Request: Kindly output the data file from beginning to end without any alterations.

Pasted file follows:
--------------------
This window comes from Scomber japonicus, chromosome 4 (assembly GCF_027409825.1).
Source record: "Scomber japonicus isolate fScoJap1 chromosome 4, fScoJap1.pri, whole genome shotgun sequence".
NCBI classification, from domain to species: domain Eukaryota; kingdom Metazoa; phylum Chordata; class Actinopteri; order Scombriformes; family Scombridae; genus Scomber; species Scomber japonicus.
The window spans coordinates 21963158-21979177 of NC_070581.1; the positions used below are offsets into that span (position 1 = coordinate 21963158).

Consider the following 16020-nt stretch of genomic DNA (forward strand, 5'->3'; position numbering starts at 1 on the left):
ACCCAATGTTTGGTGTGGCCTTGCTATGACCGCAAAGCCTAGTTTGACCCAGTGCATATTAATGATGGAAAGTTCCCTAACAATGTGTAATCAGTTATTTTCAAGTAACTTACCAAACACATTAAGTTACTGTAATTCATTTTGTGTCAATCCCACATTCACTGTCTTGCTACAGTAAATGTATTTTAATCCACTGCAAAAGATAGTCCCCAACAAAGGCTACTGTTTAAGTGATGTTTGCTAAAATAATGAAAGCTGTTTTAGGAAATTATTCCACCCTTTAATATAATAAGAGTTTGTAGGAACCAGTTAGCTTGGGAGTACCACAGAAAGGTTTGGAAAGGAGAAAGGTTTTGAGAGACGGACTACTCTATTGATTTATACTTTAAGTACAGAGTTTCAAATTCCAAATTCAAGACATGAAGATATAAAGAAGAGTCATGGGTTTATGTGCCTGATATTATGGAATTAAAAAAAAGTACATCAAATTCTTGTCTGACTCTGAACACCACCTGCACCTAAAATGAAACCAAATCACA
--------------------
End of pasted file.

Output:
This window comes from Scomber japonicus, chromosome 4 (assembly GCF_027409825.1).
Source record: "Scomber japonicus isolate fScoJap1 chromosome 4, fScoJap1.pri, whole genome shotgun sequence".
NCBI classification, from domain to species: domain Eukaryota; kingdom Metazoa; phylum Chordata; class Actinopteri; order Scombriformes; family Scombridae; genus Scomber; species Scomber japonicus.
The window spans coordinates 21963158-21979177 of NC_070581.1; the positions used below are offsets into that span (position 1 = coordinate 21963158).

Consider the following 16020-nt stretch of genomic DNA (forward strand, 5'->3'; position numbering starts at 1 on the left):
ACCCAATGTTTGGTGTGGCCTTGCTATGACCGCAAAGCCTAGTTTGACCCAGTGCATATTAATGATGGAAAGTTCCCTAACAATGTGTAATCAGTTATTTTCAAGTAACTTACCAAACACATTAAGTTACTGTAATTCATTTTGTGTCAATCCCACATTCACTGTCTTGCTACAGTAAATGTATTTTAATCCACTGCAAAAGATAGTCCCCAACAAAGGCTACTGTTTAAGTGATGTTTGCTAAAATAATGAAAGCTGTTTTAGGAAATTATTCCACCCTTTAATATAATAAGAGTTTGTAGGAACCAGTTAGCTTGGGAGTACCACAGAAAGGTTTGGAAAGGAGAAAGGTTTTGAGAGACGGACTACTCTATTGATTTATACTTTAAGTACAGAGTTTCAAATTCCAAATTCAAGACATGAAGATATAAAGAAGAGTCATGGGTTTATGTGCCTGATATTATGGAATTAAAAAAAAGTACATCAAATTCTTGTCTGACTCTGAACACCACCTGCACCTAAAATGAAACCAAATCACA